Published online by Cambridge University Press: 10 May 2013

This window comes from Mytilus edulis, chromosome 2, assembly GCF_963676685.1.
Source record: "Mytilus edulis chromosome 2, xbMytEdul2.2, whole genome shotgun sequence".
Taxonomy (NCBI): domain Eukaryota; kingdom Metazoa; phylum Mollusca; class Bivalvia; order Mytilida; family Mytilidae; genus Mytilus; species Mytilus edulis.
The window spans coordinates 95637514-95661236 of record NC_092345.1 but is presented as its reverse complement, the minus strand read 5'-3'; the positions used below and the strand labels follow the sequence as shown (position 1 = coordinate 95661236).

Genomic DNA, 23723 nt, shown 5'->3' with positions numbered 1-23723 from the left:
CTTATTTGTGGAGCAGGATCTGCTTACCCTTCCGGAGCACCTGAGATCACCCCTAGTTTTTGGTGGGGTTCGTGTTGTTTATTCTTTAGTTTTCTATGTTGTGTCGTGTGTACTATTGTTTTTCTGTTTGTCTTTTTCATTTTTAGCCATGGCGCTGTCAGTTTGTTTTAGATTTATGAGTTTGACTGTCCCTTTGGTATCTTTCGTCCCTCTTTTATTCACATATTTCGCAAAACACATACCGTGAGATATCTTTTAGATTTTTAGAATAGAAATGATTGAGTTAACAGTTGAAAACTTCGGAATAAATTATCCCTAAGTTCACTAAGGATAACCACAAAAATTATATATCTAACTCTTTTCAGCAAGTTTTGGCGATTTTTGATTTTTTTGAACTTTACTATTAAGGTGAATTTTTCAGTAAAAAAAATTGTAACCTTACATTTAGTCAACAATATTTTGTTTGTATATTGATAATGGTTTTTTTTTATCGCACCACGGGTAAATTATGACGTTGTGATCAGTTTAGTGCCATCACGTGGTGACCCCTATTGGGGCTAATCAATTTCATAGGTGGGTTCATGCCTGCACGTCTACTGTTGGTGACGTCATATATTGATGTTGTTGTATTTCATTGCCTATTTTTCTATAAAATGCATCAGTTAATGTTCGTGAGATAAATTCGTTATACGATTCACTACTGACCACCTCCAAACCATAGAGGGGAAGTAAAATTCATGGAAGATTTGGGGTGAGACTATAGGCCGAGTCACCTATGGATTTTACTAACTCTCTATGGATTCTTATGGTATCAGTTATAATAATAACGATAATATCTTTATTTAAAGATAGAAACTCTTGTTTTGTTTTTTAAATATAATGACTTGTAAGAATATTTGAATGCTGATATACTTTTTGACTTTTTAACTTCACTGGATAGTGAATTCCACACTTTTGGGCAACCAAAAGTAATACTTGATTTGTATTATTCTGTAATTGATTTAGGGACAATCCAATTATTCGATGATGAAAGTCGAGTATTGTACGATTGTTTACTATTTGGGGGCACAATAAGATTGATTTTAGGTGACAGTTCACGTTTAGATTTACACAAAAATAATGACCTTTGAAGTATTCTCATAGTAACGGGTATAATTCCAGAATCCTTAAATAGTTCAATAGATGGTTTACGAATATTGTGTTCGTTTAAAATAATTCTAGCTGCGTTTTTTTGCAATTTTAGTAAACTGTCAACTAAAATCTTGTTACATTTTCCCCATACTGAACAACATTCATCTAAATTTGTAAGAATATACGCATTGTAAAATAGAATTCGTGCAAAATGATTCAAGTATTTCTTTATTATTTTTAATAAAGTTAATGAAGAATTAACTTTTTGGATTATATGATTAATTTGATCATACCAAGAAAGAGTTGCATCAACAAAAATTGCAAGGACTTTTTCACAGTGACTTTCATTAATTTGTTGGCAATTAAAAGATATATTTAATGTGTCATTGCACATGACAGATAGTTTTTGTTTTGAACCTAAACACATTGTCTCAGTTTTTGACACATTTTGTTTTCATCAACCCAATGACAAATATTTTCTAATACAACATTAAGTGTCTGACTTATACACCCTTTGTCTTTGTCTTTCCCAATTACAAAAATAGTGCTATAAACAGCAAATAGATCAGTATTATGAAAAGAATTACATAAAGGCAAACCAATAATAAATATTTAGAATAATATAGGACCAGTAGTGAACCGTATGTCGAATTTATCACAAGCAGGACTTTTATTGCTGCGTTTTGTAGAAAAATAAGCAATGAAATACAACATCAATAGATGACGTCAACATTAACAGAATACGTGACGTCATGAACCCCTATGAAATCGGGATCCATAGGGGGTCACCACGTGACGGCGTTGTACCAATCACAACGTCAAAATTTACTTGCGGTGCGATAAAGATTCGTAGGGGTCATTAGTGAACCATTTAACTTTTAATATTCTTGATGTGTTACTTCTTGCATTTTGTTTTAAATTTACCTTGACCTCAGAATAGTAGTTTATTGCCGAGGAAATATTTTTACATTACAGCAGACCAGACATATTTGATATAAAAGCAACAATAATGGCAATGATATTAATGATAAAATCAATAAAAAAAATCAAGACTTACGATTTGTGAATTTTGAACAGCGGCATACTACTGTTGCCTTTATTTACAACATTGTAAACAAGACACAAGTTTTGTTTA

At a cabinet meeting on November 4, 1956, Anthony Eden came face to face with the unravelling of his ill-starred premiership. As two leading cabinet colleagues, Lord Butler and Lord Salisbury, insisted that British military operations in Egypt would have to be ended, the prime minister found it impossible to repress any longer his overwrought and excitable temperament. According to the journalist James Margach, “Eden was emotionally overcome. He broke down in tears and cried: ‘You are all deserting me.’ He was in total collapse, weeping unashamedly. Then he went upstairs to compose himself.” Within two months Eden had resigned. His successor, Harold Macmillan, deliberately set out to create a very different emotional environment around him. In place of Eden's petulant volatility came an emphasis on self-control and steady nerves. In the words of David Maxwell Fyfe, who served under both premiers, Eden's “chronic restlessness” gave way to “a central calmness” under Macmillan. The new prime minister adopted an air of nonchalance and indifference, and according to one of his aides, “anyone who got excited got short shrift.” The contrasting public styles of Eden and Macmillan is a commonplace in the political history of the 1950s and has been credited with facilitating the recovery in Conservative electoral fortunes in the aftermath of the Suez debacle. However, Eden's breakdown and Macmillan's apparent “unflappability” can also be identified as sites on which to explore how dominant codes of masculine emotional culture were manifested in the world of politics.
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